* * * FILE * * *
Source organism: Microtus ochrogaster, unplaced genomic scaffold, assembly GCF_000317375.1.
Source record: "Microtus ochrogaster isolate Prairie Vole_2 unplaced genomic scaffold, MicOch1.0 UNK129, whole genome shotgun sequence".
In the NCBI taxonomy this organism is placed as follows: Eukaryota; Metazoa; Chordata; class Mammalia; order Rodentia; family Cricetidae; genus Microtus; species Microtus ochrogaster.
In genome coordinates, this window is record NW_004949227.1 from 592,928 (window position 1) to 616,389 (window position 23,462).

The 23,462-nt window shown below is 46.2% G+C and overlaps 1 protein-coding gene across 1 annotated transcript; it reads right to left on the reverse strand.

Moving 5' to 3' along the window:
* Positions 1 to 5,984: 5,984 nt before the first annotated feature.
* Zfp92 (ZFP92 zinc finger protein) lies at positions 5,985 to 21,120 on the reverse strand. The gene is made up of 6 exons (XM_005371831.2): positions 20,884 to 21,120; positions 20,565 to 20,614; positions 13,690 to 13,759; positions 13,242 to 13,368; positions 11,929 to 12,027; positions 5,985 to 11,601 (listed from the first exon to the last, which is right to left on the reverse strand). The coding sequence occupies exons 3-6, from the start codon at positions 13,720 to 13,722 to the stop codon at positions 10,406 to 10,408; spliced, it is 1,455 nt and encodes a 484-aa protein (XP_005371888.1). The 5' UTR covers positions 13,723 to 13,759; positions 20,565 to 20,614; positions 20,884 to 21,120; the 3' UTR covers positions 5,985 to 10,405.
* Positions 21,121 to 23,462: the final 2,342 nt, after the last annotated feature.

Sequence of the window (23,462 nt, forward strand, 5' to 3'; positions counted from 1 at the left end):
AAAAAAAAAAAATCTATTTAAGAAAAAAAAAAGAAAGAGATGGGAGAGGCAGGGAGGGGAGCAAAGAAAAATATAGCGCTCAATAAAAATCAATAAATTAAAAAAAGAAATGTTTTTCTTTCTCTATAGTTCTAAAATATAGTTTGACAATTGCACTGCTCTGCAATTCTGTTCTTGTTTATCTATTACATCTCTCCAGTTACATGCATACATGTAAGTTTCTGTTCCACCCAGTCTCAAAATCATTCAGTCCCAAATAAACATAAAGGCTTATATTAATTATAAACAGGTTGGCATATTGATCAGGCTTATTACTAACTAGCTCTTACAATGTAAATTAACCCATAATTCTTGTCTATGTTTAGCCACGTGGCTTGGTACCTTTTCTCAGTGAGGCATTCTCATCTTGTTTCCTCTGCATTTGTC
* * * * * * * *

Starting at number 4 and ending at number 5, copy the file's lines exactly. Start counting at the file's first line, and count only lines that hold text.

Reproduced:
In genome coordinates, this window is record NW_004949227.1 from 592,928 (window position 1) to 616,389 (window position 23,462).

The 23,462-nt window shown below is 46.2% G+C and overlaps 1 protein-coding gene across 1 annotated transcript; it reads right to left on the reverse strand.